Ahimsa lights the way


What is Ahimsa?

Ahimsa is the Sanskrit word for non-killing, non-injuring, and non-harming. Far from mere passiveness, it is a positive method for meeting the dilemmas and decisions of daily life. We term it “Dynamic Harmlessness,” which encourages nonviolent action to create positive changes. Ahimsa is the compassionate way of life.

It was the guiding light of Mahatma Gandhi, which enabled that great soul to marshal the love force necessary to liberate his nation of some four-hundred-million people. Ahimsa was personally advocated by Dr. Albert Schweitzer, who noted that it encompasses the concept of Reverence for Life: Weigh actions for the most good and least harm means to make conscious choices. Extend The Golden Rule (act towards others as we would wish them to act towards us) to all animals, both human and nonhuman.

H. Jay Dinshah welcomed people to veganism, regardless of their political or religious affiliations. He taught them the compassionate philosophy of vegan living. Ironically, one of his best works, “The Pillars of Ahimsa,” may seem religious at first but, really, it is nonsectarian ethics for the masses. Ahimsa is just one of the ethical motivating aspects for vegans. Inspired by The Golden Rule and Reverence for Life, Jay created the backronym for ahimsa.

The Pillars of Ahimsa

Abstaining from animal products
Harmlessness with reverence for life
Integrity of thought, word, and deed
Mastery over oneself
Service to humanity, nature, and creation
Advancement of understanding and truth

This is a meaningful, positive, highly practical manifestation of the inward attitude of kinship with all life. It brings positive benefits to the abstainer, the animals, and the fellow humans one contacts.

Look an animal in the eye and ask for the strength to start/stay on a vegan journey. Learn to enjoy the bounty of plant-sourced food.

Humans, having the most power on Earth, must use that power ethically and benevolently, not mindlessly running amuck, killing and destroying, creating fear and hatred, and leaving degradation and death in its wake. This is another seemingly negative pillar with highly positive results.

In ahimsa, we work toward the state wherein there is truth, justice, and kindness in all that we think, say, and do. We should not condone dishonesty, corruption, or hypocrisy in ourselves.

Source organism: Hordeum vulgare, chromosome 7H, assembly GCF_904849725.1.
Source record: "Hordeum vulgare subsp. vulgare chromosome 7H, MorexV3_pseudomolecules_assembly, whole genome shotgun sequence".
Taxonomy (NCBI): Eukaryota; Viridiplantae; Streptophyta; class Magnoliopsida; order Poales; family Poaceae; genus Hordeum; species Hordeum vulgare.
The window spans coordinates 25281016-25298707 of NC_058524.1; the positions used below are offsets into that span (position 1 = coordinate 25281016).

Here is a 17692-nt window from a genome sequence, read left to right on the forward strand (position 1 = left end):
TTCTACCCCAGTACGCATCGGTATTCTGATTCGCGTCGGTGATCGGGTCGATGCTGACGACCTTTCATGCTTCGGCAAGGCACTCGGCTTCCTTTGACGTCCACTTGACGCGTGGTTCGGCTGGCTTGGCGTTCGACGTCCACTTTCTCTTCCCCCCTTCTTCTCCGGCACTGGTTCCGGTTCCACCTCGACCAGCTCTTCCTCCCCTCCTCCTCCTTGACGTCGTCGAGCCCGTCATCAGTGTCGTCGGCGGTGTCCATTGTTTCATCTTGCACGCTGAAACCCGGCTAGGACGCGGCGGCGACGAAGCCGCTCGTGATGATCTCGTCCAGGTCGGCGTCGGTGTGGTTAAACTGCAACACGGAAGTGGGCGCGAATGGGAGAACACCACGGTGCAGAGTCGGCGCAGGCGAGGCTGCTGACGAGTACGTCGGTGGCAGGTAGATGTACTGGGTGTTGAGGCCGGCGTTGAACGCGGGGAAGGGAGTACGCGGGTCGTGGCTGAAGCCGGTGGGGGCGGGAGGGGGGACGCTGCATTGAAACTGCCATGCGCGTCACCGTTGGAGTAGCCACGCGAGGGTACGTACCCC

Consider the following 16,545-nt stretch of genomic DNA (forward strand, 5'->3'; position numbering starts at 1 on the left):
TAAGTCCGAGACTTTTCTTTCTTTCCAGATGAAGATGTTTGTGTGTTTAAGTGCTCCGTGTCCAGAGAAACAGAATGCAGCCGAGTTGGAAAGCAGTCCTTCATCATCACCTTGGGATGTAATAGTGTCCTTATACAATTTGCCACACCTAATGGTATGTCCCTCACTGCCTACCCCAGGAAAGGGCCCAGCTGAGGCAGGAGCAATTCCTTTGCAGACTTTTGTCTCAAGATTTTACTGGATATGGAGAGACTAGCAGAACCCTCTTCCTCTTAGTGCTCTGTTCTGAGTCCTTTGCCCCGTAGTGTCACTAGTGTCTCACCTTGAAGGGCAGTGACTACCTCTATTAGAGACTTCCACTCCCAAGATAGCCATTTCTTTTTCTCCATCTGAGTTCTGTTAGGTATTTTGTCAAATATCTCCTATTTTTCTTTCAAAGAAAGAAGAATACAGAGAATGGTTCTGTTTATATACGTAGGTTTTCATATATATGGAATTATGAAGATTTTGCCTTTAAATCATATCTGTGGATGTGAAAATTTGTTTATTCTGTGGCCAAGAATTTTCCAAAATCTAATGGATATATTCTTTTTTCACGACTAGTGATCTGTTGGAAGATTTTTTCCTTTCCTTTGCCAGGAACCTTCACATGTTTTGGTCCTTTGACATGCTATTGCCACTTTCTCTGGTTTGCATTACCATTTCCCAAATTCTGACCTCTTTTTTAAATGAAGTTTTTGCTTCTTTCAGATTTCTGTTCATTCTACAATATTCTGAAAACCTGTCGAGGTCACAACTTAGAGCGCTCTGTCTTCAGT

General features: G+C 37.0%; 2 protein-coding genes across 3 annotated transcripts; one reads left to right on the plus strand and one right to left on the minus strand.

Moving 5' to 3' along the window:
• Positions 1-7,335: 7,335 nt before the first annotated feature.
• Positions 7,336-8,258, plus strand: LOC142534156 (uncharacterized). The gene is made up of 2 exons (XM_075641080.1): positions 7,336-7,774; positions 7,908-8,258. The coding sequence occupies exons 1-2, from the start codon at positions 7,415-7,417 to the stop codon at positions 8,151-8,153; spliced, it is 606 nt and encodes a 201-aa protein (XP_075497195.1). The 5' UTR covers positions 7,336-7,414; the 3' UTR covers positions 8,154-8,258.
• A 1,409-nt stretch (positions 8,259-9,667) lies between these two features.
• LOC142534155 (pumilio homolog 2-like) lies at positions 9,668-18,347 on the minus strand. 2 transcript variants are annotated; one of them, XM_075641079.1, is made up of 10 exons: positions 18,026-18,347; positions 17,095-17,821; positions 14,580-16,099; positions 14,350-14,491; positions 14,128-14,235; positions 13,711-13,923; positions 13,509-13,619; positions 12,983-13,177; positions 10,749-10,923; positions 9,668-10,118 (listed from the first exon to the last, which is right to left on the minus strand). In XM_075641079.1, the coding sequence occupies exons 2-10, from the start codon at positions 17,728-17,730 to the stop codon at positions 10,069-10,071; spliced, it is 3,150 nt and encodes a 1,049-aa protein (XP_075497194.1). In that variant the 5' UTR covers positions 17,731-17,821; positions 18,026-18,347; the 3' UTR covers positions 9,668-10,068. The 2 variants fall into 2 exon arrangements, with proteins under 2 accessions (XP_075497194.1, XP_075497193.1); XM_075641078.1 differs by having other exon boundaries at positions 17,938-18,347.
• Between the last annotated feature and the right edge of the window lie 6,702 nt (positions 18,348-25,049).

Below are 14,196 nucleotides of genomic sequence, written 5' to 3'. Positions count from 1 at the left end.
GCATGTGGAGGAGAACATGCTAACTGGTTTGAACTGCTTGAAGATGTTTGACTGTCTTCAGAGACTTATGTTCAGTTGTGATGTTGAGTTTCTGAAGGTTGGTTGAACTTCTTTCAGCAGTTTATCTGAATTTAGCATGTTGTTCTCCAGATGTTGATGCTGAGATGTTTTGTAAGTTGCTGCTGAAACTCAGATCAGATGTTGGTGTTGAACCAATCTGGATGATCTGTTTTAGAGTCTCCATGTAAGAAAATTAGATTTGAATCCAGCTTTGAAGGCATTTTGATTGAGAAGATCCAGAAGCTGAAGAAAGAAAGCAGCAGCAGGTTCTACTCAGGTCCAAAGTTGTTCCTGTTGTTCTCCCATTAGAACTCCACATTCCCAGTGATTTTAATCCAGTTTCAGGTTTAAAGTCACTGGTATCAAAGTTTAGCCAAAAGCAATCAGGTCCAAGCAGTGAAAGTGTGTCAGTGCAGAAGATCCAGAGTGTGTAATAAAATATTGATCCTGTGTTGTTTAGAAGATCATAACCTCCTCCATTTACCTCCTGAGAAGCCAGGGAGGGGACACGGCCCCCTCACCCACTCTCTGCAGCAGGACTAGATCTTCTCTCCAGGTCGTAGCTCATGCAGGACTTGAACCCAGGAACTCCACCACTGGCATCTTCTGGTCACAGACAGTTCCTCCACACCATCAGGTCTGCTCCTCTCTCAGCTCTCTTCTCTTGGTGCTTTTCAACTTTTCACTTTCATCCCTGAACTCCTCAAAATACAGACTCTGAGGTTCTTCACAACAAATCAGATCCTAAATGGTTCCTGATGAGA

We cannot do something that we know to be cruel or wrong merely because it seems expedient or profitable at the moment. This is a pillar of obviously positive values with right thinking and right speaking laying the solid foundation for right action.

Ahimsa guides us in transcending our egocentric, lower, rougher nature and brings forth our finer, higher self. Instead of a “me-first” attitude with materialism and selfishness, we have enlightenment and understanding.

When we have mastery over pride, envy, cruelty, hatred, anger, jealousy, prejudice, fear, ignorance, consumerism, selfishness, gluttony, and greed, we find it easy to identify and clarify needs versus wants. A measure of self-control is necessary for the achievement of every other pillar.

The path of ahimsa opens new doors to creative service, to altruistic and unselfish living, and to devoting oneself to helping make this world a better, more reasonable and harmonious place to live. Find your happiness while benefitting the Earth and its inhabitants.

To know something is not enough; knowledge must be understood. It should not just be swallowed but digested, assimilated, and put to good use. Furthermore, our perception of facts may change in time, as with the good old flat-Earth concept.

We may not know absolute truth about all things. For practical purposes, we can apply Gandhi’s measure that truth is for each individual, what one’s “small, still voice within” says in guidance, according to the individual’s respective development. We also must size it up against the eternal measure of The Golden Rule before translating our relative truth into action.

These are the basic tenets of the most effective possible path away from the violent past to a better, peaceful era of humanity.  Individual or collective efforts to find the way will come to naught if inspired only by selfishness or a base hope of personal gain or reward.

Ahimsa is a balanced program for living, for doing the most good and the least harm. We concede that we may not be able to attain perfection overnight, if ever; but we must not let this deter us from at least taking the first step, which we can very easily do and should do without delay!

Jay developed the Pillars of Ahimsa (updated slightly by Anne & Freya Dinshah in 2023). A more comprehensive explanation of The Pillars of Ahimsa is in the book Powerful Vegan Messages by H. Jay Dinshah and Anne Dinshah (2014).


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